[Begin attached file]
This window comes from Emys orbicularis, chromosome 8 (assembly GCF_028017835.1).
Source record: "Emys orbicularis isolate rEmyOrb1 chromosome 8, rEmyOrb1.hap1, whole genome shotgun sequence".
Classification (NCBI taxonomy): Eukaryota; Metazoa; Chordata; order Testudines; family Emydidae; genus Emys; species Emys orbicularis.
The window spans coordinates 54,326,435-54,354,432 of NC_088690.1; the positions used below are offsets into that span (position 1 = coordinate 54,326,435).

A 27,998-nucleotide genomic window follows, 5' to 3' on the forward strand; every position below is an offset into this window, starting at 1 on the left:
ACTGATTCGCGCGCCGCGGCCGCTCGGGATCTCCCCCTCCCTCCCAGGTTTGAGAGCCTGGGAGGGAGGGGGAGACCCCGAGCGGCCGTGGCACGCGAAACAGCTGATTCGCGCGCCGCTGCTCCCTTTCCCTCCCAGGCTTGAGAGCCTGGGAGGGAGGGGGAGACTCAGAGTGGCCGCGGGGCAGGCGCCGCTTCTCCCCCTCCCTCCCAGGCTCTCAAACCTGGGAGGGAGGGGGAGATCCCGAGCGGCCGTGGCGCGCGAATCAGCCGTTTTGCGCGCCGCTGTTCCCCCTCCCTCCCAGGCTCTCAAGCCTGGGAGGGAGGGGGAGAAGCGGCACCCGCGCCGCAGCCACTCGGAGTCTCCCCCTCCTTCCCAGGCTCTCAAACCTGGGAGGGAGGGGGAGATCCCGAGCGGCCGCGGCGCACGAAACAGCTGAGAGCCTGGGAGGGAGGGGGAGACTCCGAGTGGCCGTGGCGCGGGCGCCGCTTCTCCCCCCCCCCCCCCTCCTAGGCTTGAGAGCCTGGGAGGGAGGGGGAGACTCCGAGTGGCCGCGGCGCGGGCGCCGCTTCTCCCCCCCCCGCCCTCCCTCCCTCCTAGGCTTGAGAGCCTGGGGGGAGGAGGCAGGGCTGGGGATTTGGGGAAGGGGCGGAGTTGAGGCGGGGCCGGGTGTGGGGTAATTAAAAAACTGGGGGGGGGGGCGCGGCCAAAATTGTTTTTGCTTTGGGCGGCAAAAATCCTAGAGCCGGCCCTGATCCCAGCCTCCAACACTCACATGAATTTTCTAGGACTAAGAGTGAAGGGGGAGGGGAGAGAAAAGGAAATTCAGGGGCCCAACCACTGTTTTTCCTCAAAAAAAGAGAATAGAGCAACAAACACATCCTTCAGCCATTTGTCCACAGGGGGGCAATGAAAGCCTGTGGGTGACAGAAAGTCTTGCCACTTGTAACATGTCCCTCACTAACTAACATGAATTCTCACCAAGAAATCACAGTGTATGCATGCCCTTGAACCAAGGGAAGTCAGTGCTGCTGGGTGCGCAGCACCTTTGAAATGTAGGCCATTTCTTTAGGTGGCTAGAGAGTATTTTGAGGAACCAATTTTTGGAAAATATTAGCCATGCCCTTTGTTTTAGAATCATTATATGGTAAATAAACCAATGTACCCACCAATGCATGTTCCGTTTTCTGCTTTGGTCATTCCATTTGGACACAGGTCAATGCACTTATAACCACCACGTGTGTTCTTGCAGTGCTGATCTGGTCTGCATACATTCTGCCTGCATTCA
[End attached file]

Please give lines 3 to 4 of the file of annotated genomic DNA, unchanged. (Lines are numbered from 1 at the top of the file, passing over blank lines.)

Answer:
Classification (NCBI taxonomy): Eukaryota; Metazoa; Chordata; order Testudines; family Emydidae; genus Emys; species Emys orbicularis.
The window spans coordinates 54,326,435-54,354,432 of NC_088690.1; the positions used below are offsets into that span (position 1 = coordinate 54,326,435).